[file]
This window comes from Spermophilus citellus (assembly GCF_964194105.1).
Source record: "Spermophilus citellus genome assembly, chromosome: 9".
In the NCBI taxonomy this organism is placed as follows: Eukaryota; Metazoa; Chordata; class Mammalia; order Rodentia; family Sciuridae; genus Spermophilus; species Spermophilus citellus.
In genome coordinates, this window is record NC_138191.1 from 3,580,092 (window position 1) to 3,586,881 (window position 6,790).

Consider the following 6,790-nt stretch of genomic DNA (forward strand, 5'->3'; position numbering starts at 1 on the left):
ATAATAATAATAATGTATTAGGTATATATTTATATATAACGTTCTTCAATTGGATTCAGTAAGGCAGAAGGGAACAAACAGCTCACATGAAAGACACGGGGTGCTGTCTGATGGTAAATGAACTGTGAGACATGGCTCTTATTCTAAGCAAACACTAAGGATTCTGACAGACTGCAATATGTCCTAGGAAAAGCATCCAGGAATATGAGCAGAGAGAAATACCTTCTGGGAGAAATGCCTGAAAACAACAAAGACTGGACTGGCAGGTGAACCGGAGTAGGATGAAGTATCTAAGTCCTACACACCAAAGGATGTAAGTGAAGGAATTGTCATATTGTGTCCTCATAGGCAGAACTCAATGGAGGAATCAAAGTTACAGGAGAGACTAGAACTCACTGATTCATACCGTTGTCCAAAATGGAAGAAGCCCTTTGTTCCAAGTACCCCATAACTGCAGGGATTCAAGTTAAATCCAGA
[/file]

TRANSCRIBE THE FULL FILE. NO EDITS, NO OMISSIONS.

This window comes from Spermophilus citellus (assembly GCF_964194105.1).
Source record: "Spermophilus citellus genome assembly, chromosome: 9".
In the NCBI taxonomy this organism is placed as follows: Eukaryota; Metazoa; Chordata; class Mammalia; order Rodentia; family Sciuridae; genus Spermophilus; species Spermophilus citellus.
In genome coordinates, this window is record NC_138191.1 from 3,580,092 (window position 1) to 3,586,881 (window position 6,790).

Consider the following 6,790-nt stretch of genomic DNA (forward strand, 5'->3'; position numbering starts at 1 on the left):
ATAATAATAATAATGTATTAGGTATATATTTATATATAACGTTCTTCAATTGGATTCAGTAAGGCAGAAGGGAACAAACAGCTCACATGAAAGACACGGGGTGCTGTCTGATGGTAAATGAACTGTGAGACATGGCTCTTATTCTAAGCAAACACTAAGGATTCTGACAGACTGCAATATGTCCTAGGAAAAGCATCCAGGAATATGAGCAGAGAGAAATACCTTCTGGGAGAAATGCCTGAAAACAACAAAGACTGGACTGGCAGGTGAACCGGAGTAGGATGAAGTATCTAAGTCCTACACACCAAAGGATGTAAGTGAAGGAATTGTCATATTGTGTCCTCATAGGCAGAACTCAATGGAGGAATCAAAGTTACAGGAGAGACTAGAACTCACTGATTCATACCGTTGTCCAAAATGGAAGAAGCCCTTTGTTCCAAGTACCCCATAACTGCAGGGATTCAAGTTAAATCCAGA